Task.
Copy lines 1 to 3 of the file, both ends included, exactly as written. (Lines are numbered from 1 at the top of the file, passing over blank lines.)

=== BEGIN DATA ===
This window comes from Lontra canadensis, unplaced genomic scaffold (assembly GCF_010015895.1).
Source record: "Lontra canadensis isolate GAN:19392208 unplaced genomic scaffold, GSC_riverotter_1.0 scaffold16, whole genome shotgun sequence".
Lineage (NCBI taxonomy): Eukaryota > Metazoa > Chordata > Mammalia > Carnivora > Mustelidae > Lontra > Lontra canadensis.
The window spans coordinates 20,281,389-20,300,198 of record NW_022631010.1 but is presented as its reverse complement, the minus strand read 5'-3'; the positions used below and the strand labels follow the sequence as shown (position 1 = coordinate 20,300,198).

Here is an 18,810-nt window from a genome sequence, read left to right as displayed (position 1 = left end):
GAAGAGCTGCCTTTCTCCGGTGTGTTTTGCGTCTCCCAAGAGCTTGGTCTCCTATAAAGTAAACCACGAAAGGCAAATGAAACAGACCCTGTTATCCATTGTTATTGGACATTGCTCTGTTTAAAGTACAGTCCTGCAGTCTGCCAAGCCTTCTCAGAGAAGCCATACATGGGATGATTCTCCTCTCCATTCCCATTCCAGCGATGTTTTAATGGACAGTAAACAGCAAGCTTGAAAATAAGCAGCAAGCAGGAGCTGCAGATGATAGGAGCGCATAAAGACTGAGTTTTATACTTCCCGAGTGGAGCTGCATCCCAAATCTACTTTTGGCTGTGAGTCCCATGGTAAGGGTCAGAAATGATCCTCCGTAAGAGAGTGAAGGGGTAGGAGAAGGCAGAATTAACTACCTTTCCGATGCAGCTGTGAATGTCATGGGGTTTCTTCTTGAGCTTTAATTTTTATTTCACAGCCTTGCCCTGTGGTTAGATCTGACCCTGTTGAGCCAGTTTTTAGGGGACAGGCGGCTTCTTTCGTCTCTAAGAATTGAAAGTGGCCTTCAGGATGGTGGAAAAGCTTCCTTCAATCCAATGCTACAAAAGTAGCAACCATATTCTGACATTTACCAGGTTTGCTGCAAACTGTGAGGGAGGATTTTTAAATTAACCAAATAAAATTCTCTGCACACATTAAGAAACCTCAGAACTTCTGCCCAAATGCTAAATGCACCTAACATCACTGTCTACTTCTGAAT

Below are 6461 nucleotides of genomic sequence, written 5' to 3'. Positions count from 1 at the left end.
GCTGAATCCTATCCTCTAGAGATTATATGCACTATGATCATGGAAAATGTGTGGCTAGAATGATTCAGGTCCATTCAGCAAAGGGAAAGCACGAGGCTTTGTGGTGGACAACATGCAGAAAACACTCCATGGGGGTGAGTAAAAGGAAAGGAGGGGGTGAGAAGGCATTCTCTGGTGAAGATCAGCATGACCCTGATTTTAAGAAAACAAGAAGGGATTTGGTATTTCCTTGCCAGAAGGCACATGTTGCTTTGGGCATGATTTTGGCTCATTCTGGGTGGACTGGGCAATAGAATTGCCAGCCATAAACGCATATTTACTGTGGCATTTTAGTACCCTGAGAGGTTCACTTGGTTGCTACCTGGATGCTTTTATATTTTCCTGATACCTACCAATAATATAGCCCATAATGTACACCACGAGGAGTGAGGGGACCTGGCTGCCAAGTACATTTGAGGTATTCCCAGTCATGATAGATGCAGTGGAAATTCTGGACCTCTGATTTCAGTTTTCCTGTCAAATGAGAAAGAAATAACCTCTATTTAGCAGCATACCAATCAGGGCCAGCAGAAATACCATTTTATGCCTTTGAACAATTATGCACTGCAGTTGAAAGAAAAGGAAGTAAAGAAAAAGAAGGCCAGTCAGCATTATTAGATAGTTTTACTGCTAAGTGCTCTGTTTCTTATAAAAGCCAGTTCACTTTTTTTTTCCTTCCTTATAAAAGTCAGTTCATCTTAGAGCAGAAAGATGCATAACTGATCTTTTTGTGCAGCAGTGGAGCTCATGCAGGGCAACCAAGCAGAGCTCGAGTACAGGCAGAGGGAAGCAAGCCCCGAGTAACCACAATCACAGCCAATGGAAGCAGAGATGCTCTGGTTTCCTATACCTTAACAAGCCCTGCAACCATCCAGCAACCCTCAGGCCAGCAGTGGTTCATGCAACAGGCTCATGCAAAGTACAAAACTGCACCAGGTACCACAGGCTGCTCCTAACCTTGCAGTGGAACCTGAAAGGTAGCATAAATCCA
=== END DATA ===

This window comes from Lontra canadensis, unplaced genomic scaffold (assembly GCF_010015895.1).
Source record: "Lontra canadensis isolate GAN:19392208 unplaced genomic scaffold, GSC_riverotter_1.0 scaffold16, whole genome shotgun sequence".
Lineage (NCBI taxonomy): Eukaryota > Metazoa > Chordata > Mammalia > Carnivora > Mustelidae > Lontra > Lontra canadensis.